Songkran 2013: Koh Chang Edition

23 Apr

After the fun of celebrating Songkran in Bangkok, Orestes and I headed to the island of Koh Chang to enjoy a few days of beach vacation. Koh Chang is a lovely island in the eastern part of the Gulf of Thailand, near the Cambodian border. We took a fairly painless bus from BKK, a short ferry ride, and then a most eventful sorngtaou ride to arrive at our hotel. Picture this if you will – us in the back of the pick-up, several other tourists and Thais squished in with us, bags up top, heading along a somewhat bumpy cement track that serves as the main road around the island. Koh Chang is still fairly undeveloped; each beach has its own little strip of restaurants, bars, etc. along the road, and then you head into forest/meadow again between beaches. Here’s where the fun part of the ride comes in: each beach strip was lined with people celebrating Songkran, huge water guns, hoses, and buckets in hand, ready to fling water at any and all passerby. For example, a sorngtaou filled with farang tourists. Within minutes, we were all completely drenched. Some people are nice and throw water that is comfortably warm, others are evil and fill their buckets with ice water, so the dousing is a shocking experience. Having survived Soi Silom the day before, Orestes and I were mentally prepared for the Songkran festivities. However, two of the other tourist ladies in the pick-up were less than amused- squealing, ducking down, trying to keep their hair dry – in short, freaking out. I admit I found the whole thing highly entertaining. By the time we got to Hat Kai Bae, our beach, we were soggy shorts, squelching shoes, soaking wet. Fun times.

After a light lunch and a change of clothes (this time we were smart and put on our bathing suits) we set out along the strip of Kai Bae to explore. People were everywhere, music playing, dancing in front of bars, wearing crazy shirts, drinking beer, tossing water, making merry. We stopped to get drinks at a little bar, and soon the lovely Thai ladies who worked there had invited us to share their water buckets. When in Thailand… We spent several entertaining hours splashing everyone in sight, having water fights of our own, and drinking perhaps a tad too much. At one point, some mahouts (elephant caretakers) came along with two baby elephants!! People were feeding them bananas, and the elephants were stealing water from buckets to spray and join in the Songkran fun. It was adorable, and Orestes got to feed them. I was busy photographing but I did get to pet the girl elephant’s truck, and subsequently got sprayed – so cute!!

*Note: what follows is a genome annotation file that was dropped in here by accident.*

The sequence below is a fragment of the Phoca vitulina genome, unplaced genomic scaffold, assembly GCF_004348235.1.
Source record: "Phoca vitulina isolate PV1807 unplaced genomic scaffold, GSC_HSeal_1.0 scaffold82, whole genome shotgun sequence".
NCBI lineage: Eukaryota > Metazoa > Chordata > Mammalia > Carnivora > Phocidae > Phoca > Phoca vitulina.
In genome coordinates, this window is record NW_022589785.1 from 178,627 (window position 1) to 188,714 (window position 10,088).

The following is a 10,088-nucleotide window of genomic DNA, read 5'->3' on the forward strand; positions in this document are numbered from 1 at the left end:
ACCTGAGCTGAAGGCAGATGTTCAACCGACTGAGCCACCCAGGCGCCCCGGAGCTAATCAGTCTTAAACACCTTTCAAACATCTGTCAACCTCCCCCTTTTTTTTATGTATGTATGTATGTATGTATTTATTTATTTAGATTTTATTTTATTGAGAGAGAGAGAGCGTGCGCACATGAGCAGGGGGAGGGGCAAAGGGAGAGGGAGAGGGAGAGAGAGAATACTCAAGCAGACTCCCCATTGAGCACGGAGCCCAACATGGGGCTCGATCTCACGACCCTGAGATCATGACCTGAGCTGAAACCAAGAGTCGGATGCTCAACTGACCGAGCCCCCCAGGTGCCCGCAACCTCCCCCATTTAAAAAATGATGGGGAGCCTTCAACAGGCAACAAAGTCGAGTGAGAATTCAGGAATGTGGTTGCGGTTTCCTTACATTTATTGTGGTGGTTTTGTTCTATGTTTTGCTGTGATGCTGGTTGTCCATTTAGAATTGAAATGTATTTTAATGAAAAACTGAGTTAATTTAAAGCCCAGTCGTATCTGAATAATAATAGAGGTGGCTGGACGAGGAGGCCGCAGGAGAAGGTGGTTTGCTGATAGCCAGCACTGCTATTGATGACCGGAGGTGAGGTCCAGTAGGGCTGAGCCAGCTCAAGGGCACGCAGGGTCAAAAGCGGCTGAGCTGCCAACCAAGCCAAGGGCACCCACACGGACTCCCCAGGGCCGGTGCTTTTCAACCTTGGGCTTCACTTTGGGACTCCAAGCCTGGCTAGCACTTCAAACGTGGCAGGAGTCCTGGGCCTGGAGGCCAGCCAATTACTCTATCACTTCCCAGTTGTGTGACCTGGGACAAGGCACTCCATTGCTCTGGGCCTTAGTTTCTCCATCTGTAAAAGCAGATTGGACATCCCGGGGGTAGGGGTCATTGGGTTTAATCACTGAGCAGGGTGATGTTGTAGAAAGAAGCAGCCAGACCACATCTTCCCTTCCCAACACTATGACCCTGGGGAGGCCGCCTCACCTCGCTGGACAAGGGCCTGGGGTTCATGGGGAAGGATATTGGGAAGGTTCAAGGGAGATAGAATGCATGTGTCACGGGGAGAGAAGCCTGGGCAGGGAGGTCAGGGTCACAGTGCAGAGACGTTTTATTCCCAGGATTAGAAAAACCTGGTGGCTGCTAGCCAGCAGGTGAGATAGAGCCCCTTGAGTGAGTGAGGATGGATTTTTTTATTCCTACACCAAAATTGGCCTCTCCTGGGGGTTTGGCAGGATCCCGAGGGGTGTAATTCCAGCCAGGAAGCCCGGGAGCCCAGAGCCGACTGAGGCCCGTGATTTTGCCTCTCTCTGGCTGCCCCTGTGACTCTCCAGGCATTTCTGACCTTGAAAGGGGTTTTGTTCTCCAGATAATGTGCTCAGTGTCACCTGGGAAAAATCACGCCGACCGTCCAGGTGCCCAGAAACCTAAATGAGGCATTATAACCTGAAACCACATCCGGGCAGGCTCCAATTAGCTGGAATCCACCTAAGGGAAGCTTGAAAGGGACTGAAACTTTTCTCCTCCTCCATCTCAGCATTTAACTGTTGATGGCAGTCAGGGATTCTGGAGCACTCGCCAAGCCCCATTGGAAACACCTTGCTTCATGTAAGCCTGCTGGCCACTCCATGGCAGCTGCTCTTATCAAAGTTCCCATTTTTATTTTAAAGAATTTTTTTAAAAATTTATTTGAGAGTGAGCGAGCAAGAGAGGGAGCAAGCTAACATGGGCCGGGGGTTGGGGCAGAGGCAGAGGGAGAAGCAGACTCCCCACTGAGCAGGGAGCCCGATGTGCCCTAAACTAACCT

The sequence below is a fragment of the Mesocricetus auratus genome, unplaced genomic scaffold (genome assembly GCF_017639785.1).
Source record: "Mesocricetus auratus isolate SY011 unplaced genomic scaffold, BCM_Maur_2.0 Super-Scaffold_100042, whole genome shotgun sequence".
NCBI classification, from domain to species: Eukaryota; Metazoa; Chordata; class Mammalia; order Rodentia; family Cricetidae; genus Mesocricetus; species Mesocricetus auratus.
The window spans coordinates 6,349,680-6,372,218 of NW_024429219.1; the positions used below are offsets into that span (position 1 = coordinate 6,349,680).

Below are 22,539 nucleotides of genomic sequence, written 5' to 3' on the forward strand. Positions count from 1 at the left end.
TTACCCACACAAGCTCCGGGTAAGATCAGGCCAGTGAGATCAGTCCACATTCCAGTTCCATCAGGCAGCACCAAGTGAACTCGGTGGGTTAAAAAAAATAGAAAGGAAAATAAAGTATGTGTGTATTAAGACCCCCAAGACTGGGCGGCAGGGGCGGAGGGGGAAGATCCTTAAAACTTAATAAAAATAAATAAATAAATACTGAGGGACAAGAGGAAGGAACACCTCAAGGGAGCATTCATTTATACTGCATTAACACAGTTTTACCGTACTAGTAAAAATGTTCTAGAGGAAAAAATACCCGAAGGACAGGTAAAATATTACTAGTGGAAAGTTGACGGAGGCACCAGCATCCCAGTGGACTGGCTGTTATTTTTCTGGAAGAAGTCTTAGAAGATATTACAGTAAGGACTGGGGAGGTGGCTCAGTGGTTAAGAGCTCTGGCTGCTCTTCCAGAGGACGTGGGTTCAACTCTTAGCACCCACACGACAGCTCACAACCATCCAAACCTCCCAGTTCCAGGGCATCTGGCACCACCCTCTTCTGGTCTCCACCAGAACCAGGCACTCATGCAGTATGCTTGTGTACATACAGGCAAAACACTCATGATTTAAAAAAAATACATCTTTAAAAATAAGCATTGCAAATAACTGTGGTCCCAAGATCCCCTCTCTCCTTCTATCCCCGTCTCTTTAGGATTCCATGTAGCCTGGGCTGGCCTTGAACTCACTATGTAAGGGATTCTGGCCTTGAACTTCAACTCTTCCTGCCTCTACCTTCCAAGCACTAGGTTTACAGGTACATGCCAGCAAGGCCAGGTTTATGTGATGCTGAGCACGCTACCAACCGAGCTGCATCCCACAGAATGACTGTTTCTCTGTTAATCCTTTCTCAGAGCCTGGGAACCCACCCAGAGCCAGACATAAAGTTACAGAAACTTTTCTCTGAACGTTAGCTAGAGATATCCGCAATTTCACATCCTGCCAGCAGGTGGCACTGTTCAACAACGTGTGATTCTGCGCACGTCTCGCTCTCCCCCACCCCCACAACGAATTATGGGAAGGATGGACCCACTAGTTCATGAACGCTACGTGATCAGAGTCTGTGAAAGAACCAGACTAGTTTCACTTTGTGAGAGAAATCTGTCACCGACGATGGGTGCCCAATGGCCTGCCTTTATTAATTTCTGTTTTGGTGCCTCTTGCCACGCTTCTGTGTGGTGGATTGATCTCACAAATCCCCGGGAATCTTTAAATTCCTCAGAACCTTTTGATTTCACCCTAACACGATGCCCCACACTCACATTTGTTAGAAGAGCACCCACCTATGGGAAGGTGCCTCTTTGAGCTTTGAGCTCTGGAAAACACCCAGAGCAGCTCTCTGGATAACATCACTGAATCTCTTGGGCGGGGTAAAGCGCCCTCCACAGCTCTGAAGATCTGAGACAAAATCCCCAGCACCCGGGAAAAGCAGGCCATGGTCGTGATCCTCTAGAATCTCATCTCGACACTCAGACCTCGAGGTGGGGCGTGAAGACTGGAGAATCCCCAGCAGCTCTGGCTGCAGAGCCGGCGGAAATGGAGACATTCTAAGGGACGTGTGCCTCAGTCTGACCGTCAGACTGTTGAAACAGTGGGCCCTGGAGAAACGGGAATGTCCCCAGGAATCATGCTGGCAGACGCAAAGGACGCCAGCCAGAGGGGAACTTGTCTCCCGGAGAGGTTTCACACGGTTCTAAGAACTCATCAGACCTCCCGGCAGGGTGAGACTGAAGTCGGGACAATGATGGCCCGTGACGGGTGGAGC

All in all, Songkran was good fun. I enjoyed it more on Koh Chang than in downtown Bangkok as it was more carefree reveling and less full on assault mode. The day after Songkran ended, I happened to be reading The Bangkok Post, the English language newspaper. In it, they had stats for the Songkran holiday (which officially lasts a full week although most people only do the three-day weekend). Turns out 321 people died during Songkran, 3,040 were injured, and there were 2,828 traffic accidents attributed to the holiday (give or take a few). What the…??? Moreover, it turns out this is normal (!!). The damage has been worse in previous years. In retrospect, I understand why. It’s not easy to drive a motorbike when someone has thrown a two gallon bucket of water in your eyes, and people were definitely stepping into the streets willy nilly to spray others, not to mention the amount of booze consumed. But still. Can you imagine if 321 people died during New Year’s Eve or the Fourth of July? Imagine the fallout? The government crack downs? Here, the government publicly scolded liquor companies for advertising too aggressively. And that was that. Glad we decided not to drive the motorbike during Songkran. On that note, here are some pics of the chaos.


Leave a Reply

Fill in your details below or click an icon to log in: Logo

You are commenting using your account. Log Out /  Change )

Google+ photo

You are commenting using your Google+ account. Log Out /  Change )

Twitter picture

You are commenting using your Twitter account. Log Out /  Change )

Facebook photo

You are commenting using your Facebook account. Log Out /  Change )


Connecting to %s

%d bloggers like this: